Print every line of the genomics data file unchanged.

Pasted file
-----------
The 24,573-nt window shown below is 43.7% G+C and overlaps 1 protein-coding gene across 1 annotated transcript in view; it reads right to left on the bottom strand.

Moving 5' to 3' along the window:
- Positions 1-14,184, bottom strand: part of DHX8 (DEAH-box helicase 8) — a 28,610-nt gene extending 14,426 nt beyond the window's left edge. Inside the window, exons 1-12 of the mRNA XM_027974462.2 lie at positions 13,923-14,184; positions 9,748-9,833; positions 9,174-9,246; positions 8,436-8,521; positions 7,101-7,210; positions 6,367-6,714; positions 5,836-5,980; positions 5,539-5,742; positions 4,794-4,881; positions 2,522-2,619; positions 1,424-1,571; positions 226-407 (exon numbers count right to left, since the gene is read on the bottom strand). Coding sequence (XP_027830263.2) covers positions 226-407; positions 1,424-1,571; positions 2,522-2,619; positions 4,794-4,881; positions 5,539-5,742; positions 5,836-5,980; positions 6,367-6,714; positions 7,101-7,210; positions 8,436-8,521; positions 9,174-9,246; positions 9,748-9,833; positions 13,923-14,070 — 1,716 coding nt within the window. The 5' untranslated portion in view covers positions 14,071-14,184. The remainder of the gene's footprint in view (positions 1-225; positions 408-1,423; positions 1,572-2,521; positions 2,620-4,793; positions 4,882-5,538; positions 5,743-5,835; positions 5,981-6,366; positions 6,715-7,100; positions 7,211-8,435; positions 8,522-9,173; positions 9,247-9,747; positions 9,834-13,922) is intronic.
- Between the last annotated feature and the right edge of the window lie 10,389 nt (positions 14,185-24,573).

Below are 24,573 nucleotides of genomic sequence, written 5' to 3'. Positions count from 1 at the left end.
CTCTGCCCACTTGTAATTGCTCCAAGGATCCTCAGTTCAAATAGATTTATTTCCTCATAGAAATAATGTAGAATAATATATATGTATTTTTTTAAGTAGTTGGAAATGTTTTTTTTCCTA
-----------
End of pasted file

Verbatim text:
The 24,573-nt window shown below is 43.7% G+C and overlaps 1 protein-coding gene across 1 annotated transcript in view; it reads right to left on the bottom strand.

Moving 5' to 3' along the window:
- Positions 1-14,184, bottom strand: part of DHX8 (DEAH-box helicase 8) — a 28,610-nt gene extending 14,426 nt beyond the window's left edge. Inside the window, exons 1-12 of the mRNA XM_027974462.2 lie at positions 13,923-14,184; positions 9,748-9,833; positions 9,174-9,246; positions 8,436-8,521; positions 7,101-7,210; positions 6,367-6,714; positions 5,836-5,980; positions 5,539-5,742; positions 4,794-4,881; positions 2,522-2,619; positions 1,424-1,571; positions 226-407 (exon numbers count right to left, since the gene is read on the bottom strand). Coding sequence (XP_027830263.2) covers positions 226-407; positions 1,424-1,571; positions 2,522-2,619; positions 4,794-4,881; positions 5,539-5,742; positions 5,836-5,980; positions 6,367-6,714; positions 7,101-7,210; positions 8,436-8,521; positions 9,174-9,246; positions 9,748-9,833; positions 13,923-14,070 — 1,716 coding nt within the window. The 5' untranslated portion in view covers positions 14,071-14,184. The remainder of the gene's footprint in view (positions 1-225; positions 408-1,423; positions 1,572-2,521; positions 2,620-4,793; positions 4,882-5,538; positions 5,743-5,835; positions 5,981-6,366; positions 6,715-7,100; positions 7,211-8,435; positions 8,522-9,173; positions 9,247-9,747; positions 9,834-13,922) is intronic.
- Between the last annotated feature and the right edge of the window lie 10,389 nt (positions 14,185-24,573).

Below are 24,573 nucleotides of genomic sequence, written 5' to 3'. Positions count from 1 at the left end.
CTCTGCCCACTTGTAATTGCTCCAAGGATCCTCAGTTCAAATAGATTTATTTCCTCATAGAAATAATGTAGAATAATATATATGTATTTTTTTAAGTAGTTGGAAATGTTTTTTTTCCTA